Airshow China in Zhuhai from November 1-6 featured a number of new defense-related developments. Displayed during the 11th biennial event was a full range of Chinese military aircraft, radars, surface-to-air missiles, cruise missiles and other weaponry.
China’s military industry continues to turn out numerous new air-launched and surface-launched weapons programs. Several companies displayed newer and more types of glide-bomb precision-guided munitions, air-to-surface weapons, anti-ship weapons, and new surface-to-air missiles. In almost every category of weaponry it is safe to say that the People’s Republic of China has more programs in development than the rest of the world combined.
Accompanying the spike in new weaponry is a full range of new UAV designs. This runs the gamut from very small drones of the type that can be purchased off-the-shelf in other nations to the China Aerospace Science and Technology Corporation CH-5 Rainbow-5 resembling the General Atomics MQ-9 Reaper, to a new jet-powered UAV from Chengdu Aerospace called the Cloud Shadow that has been developed specifically for export. Along with these UAVs comes another complete line of new, small UAV-carried weapons, sensor balls and electronic systems.
Chinese industry is beginning to make a very real push to sell its capability in the area of military electronics. The China Electronics Technology Corporation was a major exhibitor at this year’s event for the first time ever. In previous years at Airshow China, the exhibitors were limited to those firms that made aircraft and other air vehicles, but the electronics part of the military aerospace sector was left out. This year there was a concerted effort to prove that China’s aerospace industry is proficient in all of the disciplines involved in the design and production of military aircraft.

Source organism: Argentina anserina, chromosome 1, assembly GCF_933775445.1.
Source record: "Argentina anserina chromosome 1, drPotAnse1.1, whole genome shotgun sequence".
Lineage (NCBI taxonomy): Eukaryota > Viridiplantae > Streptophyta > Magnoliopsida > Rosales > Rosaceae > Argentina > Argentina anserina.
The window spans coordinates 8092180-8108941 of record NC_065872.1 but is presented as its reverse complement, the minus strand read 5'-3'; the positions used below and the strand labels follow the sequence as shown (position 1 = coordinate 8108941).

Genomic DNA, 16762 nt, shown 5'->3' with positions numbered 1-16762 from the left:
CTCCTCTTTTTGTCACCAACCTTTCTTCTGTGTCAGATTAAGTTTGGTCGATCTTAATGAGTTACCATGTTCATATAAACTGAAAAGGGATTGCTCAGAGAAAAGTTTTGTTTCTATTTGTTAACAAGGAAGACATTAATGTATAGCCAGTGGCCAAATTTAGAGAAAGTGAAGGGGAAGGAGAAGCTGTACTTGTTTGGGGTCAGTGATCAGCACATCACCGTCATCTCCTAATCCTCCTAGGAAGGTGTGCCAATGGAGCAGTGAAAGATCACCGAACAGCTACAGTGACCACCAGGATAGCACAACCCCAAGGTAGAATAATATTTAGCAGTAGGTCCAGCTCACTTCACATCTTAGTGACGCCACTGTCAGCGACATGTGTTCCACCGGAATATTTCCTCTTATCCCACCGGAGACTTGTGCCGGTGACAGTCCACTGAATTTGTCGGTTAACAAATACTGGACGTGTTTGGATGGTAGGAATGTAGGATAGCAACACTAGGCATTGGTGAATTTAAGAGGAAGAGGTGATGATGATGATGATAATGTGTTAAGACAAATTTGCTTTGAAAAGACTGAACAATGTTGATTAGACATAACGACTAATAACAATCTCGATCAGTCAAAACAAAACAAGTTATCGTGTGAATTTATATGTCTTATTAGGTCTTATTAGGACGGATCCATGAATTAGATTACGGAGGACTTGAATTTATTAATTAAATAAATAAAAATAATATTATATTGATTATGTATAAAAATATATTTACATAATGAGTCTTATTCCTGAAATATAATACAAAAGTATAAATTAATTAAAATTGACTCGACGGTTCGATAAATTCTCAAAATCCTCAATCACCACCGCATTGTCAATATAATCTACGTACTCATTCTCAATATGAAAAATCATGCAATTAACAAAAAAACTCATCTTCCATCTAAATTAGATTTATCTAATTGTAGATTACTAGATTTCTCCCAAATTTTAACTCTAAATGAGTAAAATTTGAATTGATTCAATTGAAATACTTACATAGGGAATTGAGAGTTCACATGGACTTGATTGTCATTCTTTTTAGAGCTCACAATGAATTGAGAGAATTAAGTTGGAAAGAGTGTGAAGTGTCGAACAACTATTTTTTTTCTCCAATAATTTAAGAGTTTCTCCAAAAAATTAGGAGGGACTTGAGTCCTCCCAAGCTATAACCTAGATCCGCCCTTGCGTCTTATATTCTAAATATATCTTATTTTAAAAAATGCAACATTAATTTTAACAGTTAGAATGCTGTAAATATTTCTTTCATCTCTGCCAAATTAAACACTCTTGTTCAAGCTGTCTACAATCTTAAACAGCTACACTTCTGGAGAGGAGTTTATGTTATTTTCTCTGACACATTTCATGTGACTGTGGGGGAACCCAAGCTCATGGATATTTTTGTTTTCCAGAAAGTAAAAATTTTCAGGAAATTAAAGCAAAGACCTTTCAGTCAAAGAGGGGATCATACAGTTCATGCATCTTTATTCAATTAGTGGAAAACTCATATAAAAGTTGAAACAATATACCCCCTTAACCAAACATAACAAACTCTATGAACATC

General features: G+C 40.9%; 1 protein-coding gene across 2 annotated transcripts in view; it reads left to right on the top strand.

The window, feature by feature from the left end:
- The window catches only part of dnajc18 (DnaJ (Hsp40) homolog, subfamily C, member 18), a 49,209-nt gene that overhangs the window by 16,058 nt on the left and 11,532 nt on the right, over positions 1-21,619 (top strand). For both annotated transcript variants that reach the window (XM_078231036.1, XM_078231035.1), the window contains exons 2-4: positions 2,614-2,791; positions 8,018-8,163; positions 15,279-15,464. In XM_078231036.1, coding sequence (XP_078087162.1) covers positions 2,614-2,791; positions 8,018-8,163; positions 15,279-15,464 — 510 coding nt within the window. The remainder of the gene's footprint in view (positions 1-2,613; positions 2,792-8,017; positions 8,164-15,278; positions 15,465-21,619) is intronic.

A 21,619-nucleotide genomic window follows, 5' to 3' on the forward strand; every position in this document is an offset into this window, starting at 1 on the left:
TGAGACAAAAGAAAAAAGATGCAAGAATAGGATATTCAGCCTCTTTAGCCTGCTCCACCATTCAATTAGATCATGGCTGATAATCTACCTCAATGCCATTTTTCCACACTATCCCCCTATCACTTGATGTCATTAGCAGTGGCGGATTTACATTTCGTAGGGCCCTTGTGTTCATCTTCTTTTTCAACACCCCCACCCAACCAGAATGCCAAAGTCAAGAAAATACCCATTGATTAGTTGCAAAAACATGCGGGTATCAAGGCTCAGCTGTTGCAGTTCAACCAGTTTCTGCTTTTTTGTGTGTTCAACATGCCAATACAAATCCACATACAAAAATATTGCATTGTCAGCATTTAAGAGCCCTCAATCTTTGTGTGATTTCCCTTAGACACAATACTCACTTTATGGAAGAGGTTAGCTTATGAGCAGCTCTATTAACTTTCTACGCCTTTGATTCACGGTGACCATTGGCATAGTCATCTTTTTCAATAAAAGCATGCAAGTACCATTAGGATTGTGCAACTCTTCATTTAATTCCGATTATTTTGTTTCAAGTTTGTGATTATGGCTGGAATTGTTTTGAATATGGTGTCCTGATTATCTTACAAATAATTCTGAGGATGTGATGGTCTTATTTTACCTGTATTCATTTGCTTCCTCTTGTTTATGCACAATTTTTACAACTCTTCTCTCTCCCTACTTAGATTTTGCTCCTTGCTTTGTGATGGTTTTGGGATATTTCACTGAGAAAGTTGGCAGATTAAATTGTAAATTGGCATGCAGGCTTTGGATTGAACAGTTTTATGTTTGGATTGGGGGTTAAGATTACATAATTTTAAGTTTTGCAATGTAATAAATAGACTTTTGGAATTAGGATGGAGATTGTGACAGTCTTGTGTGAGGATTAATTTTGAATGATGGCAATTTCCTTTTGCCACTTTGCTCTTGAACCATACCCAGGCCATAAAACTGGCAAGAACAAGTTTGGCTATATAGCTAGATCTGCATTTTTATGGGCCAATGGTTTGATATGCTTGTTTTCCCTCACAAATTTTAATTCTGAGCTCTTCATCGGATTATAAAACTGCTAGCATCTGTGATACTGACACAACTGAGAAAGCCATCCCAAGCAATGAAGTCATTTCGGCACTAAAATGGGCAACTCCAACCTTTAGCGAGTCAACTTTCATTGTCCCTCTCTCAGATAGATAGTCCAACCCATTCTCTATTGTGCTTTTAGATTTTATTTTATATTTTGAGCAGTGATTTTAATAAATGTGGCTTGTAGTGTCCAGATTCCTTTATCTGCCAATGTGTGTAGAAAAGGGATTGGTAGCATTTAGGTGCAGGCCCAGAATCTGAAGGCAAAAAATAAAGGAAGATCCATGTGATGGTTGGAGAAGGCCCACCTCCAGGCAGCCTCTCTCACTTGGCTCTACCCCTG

But the anti-climatic appearance of the Chengdu J-20 fighter on the show’s opening day on November 1, which amounted to a short fly-by in a two-aircraft formation, did little to change the impression that Chinese industry still has a ways to go to match that of other nations. The industry is pushing hard to create the image that it has pulled even with the West, but there was little evidence that this is the case—and no one gets a close enough look to make an accurate valuation.
For all of its very public efforts to show its new fighter aircraft programs—the Shenyang FC-31 in 2012 and this year’s appearance of the Chengdu J-20—and to create the image that Chinese industry is self-reliant, Beijing’s heavy reliance on Russian technology continues. Most of the fighter aircraft in the PRC are powered by Russian-made engines, Russian radar manufacturers continue to be courted by Chinese firms and many weapon systems seen at Zhuhai have a legacy that can be traced back to some Russian design as its inspiration.
The very real question is how long the PRC can continue to fund multiple companies developing and building essentially the same kind of product. China has yet to crack into the export market across the board in military systems in the same way that U.S. and European firms have. The People’s Liberation Army is still footing the bill for 80 percent or more of what Chinese defense industry produces, which may not be sustainable in the long term.